With an insecure future, paltry salary and too many bosses to handle, school teachers in Madhya Pradesh naturally have a tough time performing their duties honestly. Besides, teachers are divided in various categories with separate set of rules at different levels. Imagine a department that has too many masters but none with complete authority over their subordinates.
In fact, the school education system being in a transition phase may collapse if corrective measures were not taken in time.
With the introduction of panchayati raj system in the state in 1994, a new cadre of teachers was created. The teachers in this category called contractual teachers grade I, II and III are appointed by local bodies which monitors their work, has powers of their transfers and is empowered to take disciplinary action against them. But the irony is that these teachers work for the school education department, which has virtually no control over them.
“Why would an employee listen to a superior’s order when the superior doesn’t have the powers to take punitive action against him?” says retired joint director Ramsingh Bhadauria.
Once the cadre of contractual teachers came into existence, the school education department lost administrative control over them. Experts say that if this continues, by 2025, the school education department will completely be dependent on contractual teachers. Out of the more than 4 lakh teachers in the state, only about 50,000 are regular employees of the state government.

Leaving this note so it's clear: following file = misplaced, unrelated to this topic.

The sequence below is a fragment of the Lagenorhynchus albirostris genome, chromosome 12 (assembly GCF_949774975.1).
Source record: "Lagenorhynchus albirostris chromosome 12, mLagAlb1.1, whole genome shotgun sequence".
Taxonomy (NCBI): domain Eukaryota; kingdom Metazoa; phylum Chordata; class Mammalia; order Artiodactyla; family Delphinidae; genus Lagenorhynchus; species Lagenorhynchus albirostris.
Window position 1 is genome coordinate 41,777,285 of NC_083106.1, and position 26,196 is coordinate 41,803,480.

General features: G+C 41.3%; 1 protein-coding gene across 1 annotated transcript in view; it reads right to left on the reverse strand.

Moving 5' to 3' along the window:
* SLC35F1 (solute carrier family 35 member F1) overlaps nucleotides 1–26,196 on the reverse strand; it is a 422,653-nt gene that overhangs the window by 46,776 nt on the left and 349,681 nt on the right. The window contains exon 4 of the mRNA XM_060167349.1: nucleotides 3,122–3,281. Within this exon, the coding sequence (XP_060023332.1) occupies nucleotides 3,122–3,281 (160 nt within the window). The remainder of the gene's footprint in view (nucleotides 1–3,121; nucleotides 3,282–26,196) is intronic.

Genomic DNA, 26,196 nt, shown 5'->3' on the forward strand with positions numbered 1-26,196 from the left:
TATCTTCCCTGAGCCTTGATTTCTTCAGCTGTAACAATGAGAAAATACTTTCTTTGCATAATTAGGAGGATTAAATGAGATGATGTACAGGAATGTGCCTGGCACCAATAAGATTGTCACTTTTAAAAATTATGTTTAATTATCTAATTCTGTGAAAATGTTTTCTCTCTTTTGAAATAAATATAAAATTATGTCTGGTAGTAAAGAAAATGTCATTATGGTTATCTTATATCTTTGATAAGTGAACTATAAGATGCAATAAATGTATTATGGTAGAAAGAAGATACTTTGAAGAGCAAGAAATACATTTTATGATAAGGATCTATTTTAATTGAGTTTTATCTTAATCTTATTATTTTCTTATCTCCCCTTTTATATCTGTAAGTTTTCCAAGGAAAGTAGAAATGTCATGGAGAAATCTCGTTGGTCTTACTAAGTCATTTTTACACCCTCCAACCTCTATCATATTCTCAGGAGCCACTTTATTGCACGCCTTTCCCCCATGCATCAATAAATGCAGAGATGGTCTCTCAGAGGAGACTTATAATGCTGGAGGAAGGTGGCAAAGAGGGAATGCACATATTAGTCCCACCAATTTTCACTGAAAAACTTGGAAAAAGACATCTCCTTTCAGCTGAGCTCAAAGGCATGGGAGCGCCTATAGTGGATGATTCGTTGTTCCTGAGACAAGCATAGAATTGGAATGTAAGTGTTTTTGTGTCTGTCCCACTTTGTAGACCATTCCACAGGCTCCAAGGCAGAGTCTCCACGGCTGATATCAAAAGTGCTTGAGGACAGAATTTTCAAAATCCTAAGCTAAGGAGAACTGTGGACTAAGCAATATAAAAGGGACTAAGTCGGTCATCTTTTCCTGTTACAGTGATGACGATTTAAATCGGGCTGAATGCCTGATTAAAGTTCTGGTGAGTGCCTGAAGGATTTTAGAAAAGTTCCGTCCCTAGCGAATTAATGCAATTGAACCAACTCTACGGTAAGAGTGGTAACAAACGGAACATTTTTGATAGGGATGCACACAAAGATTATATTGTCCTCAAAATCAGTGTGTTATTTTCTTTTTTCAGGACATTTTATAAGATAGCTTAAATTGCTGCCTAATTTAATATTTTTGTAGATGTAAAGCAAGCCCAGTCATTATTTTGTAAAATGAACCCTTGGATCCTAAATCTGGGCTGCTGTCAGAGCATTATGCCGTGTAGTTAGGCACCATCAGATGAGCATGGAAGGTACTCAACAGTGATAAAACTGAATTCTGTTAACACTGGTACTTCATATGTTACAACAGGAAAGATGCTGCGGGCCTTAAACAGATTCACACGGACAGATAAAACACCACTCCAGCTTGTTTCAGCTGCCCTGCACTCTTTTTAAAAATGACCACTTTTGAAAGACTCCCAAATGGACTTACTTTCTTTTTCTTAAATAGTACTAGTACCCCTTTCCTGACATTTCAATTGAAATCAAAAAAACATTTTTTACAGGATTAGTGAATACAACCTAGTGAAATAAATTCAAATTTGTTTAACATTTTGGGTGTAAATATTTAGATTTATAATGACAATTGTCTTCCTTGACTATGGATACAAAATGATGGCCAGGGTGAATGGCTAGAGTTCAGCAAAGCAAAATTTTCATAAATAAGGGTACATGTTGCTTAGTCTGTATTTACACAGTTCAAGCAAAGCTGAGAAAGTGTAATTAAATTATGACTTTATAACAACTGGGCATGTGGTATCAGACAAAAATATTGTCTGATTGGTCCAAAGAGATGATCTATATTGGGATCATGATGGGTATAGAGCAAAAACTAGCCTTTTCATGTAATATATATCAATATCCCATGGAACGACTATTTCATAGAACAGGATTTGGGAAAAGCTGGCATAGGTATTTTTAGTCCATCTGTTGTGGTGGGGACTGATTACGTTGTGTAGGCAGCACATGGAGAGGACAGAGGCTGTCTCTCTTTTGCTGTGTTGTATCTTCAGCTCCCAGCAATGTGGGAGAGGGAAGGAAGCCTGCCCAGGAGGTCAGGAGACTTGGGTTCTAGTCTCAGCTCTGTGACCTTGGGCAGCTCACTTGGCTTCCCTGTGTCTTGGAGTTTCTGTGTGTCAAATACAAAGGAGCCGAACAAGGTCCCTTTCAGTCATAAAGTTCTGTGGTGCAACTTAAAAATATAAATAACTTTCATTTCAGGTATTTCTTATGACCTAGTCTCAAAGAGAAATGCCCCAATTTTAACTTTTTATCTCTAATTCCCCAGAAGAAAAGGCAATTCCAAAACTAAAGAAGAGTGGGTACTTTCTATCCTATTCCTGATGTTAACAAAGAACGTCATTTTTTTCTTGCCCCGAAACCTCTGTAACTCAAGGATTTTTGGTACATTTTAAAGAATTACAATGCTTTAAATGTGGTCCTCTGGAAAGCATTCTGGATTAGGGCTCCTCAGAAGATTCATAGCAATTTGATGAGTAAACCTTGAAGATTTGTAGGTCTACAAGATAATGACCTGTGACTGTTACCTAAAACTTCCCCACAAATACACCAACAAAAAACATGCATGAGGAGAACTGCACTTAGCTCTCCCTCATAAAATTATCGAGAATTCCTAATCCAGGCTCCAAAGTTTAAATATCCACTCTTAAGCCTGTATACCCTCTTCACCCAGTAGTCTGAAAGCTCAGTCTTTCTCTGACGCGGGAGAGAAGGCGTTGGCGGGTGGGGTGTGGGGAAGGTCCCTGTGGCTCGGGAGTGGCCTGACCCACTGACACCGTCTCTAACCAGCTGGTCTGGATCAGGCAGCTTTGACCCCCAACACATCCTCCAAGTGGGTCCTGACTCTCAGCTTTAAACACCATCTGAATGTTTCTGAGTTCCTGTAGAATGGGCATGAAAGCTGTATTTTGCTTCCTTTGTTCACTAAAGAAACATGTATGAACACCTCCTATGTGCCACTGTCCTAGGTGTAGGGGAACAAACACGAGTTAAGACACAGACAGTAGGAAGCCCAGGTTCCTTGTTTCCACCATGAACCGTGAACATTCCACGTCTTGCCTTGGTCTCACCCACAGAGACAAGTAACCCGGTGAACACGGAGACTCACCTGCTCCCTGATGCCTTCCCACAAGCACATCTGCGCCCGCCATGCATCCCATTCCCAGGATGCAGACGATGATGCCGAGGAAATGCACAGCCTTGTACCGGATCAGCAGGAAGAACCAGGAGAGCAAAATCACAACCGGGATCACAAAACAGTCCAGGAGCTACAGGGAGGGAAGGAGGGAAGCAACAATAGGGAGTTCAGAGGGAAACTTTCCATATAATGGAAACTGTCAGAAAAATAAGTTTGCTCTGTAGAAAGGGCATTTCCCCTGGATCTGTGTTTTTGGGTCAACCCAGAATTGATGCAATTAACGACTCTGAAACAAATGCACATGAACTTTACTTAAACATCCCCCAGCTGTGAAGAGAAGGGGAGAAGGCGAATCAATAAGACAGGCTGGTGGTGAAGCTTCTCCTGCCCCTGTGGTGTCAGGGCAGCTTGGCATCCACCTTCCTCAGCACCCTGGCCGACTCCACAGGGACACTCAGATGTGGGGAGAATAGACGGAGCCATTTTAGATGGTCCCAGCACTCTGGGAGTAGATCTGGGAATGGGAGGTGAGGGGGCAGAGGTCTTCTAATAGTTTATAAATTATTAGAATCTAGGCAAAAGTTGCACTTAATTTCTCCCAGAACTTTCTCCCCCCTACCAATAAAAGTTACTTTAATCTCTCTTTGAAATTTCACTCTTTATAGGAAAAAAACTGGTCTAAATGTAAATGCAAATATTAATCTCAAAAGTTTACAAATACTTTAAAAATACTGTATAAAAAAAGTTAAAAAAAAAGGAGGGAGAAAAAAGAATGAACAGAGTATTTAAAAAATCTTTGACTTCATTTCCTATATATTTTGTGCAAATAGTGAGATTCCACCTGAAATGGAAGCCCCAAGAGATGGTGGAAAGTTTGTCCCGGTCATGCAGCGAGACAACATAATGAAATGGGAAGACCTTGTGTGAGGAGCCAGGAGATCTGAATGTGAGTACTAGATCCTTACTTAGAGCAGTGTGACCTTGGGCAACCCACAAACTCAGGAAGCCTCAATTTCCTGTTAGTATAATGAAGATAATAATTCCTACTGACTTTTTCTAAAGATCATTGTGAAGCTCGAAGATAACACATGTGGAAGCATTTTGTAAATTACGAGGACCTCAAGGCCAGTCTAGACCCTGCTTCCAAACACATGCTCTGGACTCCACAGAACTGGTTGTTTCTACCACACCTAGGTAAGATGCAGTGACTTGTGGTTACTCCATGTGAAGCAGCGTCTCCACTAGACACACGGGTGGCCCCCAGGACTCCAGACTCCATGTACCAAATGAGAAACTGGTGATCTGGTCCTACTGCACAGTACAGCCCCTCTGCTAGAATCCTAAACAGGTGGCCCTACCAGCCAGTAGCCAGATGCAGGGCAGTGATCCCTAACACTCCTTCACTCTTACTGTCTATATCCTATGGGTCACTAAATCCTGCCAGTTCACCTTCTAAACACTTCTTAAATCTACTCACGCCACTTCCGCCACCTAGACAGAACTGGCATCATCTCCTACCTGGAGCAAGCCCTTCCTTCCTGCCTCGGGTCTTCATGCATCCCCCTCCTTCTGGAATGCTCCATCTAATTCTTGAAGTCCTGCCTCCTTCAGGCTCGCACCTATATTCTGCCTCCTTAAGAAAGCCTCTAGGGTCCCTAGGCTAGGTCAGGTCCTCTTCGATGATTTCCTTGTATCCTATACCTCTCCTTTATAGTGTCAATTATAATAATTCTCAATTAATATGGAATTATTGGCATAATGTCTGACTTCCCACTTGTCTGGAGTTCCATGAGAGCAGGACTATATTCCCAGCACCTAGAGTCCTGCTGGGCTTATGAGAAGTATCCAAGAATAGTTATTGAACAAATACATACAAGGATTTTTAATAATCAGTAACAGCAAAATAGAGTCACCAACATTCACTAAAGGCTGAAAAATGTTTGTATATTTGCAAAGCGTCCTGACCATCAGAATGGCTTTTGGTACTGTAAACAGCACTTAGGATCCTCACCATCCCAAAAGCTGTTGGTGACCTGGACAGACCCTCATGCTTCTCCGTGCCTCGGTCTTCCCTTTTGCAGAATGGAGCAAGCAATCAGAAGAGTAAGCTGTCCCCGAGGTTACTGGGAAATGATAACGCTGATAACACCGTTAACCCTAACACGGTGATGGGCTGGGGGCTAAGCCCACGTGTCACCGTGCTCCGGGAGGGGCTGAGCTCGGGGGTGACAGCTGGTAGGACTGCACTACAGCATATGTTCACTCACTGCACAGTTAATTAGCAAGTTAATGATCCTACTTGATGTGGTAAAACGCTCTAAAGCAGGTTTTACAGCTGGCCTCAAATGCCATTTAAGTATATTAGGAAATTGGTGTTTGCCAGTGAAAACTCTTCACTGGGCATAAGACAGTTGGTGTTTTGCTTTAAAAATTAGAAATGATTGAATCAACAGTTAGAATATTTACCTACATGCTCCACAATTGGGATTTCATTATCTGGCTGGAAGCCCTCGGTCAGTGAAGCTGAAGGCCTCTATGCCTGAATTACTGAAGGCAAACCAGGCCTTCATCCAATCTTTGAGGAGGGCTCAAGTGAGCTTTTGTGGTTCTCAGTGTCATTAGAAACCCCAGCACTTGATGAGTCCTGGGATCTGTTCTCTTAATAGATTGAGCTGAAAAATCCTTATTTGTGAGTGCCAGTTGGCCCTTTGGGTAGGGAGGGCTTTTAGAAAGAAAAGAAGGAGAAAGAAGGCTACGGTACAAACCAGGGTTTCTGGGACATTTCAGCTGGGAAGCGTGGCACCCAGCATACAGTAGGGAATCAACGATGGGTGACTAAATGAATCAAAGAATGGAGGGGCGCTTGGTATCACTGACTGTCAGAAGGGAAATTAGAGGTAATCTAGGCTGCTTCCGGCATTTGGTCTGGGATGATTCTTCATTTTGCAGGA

The old cadre used to consist of lecturers, UDT (upper division teacher) and LDT (lower division teacher), where monthly salary ranged between Rs. 20 to Rs 40. thousand rupees per month.
The contractual teachers are paid a fixed amount of Rs. 9000, Rs. 7000 and Rs. 5000 per month respectively. This salary has been hiked recently by Rs. 2000 per month. Teachers of both categories perform same duties but ironically one is paid thrice for the same work as done by the other for a meagerly salary. State president of Educational Employees Association, Sushil Tripathi says that disparity is like discrimination and is the biggest hindrance in smooth functioning of teachers.
After implementation of Right To Education (RTE) Act, the school education department has fallen short of teachers. At present 2,49,721 teachers are engaged to impart education to kids falling in age bracket of 5 to 14 years in the state, whereas according to RTE norms 3,76,350 teachers are required to conduct this Herculean task. To implement RTE in letter and spirit the department needs around 1,26,629 additional teachers. School education department had recently advertised vacancy.